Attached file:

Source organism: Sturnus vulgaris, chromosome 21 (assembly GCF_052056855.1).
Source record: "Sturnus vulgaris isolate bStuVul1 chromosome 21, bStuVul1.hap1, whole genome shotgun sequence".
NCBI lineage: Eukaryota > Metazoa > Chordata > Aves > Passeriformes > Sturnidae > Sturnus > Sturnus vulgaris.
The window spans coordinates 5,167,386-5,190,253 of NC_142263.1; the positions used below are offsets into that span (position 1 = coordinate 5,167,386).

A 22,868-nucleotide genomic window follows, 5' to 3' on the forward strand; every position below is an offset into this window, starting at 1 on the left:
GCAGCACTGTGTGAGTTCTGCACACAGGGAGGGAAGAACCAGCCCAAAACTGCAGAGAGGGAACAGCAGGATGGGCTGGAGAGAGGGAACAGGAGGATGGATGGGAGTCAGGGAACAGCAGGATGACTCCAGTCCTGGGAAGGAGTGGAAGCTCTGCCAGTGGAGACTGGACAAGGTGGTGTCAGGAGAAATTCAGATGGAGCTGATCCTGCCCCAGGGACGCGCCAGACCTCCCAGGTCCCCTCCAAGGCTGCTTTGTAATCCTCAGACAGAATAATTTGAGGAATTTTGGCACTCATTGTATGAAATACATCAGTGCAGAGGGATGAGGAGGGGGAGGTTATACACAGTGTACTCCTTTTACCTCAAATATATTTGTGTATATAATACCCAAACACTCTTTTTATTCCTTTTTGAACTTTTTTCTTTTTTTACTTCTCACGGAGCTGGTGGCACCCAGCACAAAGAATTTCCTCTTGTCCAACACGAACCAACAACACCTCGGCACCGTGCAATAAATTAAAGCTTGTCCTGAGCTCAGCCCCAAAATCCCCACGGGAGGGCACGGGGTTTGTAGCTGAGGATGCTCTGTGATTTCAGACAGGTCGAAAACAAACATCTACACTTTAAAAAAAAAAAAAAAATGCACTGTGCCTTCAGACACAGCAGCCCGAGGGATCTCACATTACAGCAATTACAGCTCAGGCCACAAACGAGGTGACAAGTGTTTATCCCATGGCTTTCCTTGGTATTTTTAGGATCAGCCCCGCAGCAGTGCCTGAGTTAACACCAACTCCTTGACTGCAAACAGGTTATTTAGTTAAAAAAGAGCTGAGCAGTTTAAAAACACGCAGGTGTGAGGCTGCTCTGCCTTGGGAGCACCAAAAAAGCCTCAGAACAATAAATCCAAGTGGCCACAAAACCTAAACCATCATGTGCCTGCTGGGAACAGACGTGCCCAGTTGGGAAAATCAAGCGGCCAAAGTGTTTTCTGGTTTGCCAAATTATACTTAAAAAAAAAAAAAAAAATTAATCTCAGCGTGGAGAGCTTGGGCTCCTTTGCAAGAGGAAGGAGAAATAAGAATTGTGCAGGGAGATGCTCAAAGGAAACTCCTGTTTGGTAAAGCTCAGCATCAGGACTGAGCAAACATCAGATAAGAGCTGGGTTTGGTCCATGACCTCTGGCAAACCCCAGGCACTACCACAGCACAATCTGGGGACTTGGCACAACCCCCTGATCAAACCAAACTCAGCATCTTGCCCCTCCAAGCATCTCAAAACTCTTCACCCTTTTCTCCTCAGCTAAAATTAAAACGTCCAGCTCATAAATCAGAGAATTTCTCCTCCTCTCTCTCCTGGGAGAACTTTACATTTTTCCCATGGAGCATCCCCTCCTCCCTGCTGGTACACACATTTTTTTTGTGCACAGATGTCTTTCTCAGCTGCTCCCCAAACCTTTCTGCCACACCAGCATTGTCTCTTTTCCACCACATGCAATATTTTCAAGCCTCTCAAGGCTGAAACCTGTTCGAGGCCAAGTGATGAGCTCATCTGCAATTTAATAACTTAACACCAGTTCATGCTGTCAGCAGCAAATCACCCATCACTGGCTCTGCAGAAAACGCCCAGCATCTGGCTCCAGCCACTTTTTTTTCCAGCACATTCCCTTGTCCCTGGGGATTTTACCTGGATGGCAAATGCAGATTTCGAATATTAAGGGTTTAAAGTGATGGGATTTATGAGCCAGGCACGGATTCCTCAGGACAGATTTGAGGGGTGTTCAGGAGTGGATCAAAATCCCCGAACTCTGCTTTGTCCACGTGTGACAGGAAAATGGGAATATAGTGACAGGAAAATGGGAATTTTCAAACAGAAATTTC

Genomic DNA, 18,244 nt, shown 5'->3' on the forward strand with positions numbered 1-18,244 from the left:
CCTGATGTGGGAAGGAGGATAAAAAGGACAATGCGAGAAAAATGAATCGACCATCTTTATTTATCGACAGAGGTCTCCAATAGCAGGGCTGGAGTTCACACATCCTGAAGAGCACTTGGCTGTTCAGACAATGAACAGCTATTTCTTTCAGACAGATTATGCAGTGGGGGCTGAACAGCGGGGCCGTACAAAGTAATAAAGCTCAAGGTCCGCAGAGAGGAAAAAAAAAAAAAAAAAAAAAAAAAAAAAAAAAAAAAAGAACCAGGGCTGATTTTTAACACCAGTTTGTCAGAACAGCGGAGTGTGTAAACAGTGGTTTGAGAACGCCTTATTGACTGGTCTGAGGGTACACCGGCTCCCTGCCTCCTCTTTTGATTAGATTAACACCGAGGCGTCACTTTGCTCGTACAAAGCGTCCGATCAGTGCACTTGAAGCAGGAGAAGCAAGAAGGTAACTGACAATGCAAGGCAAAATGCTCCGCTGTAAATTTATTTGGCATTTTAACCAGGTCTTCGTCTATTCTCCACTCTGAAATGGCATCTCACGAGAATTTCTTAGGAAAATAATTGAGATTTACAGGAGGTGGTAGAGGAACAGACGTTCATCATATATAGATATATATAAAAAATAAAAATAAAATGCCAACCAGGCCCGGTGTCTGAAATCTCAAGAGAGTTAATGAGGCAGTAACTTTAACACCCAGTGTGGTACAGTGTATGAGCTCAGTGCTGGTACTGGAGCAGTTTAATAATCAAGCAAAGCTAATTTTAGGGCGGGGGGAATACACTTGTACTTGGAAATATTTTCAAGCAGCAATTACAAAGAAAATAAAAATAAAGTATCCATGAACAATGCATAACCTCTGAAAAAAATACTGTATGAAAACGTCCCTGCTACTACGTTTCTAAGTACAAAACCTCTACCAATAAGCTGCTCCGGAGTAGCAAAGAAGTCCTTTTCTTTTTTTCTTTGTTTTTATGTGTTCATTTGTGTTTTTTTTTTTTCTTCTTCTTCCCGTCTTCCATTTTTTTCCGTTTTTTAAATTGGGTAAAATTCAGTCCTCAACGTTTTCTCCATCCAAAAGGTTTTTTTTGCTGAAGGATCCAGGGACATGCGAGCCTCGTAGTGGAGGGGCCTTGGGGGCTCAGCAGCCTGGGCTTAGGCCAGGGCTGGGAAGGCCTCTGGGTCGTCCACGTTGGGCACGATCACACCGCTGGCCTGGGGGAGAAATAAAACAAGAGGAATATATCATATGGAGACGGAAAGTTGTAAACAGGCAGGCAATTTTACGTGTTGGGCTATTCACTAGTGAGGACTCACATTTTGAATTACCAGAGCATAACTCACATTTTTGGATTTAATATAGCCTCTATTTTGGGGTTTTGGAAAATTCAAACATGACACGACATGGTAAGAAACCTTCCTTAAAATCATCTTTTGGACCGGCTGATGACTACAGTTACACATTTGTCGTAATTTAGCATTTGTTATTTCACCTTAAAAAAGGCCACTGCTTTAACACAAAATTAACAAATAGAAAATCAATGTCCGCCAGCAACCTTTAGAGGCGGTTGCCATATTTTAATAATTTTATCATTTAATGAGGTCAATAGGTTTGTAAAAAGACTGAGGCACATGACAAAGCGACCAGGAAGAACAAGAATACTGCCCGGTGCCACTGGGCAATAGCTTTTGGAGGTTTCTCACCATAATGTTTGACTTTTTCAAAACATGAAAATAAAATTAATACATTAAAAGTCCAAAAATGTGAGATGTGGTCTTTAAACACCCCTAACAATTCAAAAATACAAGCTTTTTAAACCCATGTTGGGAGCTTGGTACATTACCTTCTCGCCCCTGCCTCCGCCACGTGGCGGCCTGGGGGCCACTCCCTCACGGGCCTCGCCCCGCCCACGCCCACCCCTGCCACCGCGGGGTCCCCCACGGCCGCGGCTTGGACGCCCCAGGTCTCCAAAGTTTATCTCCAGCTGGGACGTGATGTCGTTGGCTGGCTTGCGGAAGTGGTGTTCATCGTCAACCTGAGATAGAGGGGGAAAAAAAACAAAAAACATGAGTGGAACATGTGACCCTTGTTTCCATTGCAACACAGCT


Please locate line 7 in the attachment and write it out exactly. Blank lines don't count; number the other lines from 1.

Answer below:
Genomic DNA, 18,244 nt, shown 5'->3' on the forward strand with positions numbered 1-18,244 from the left: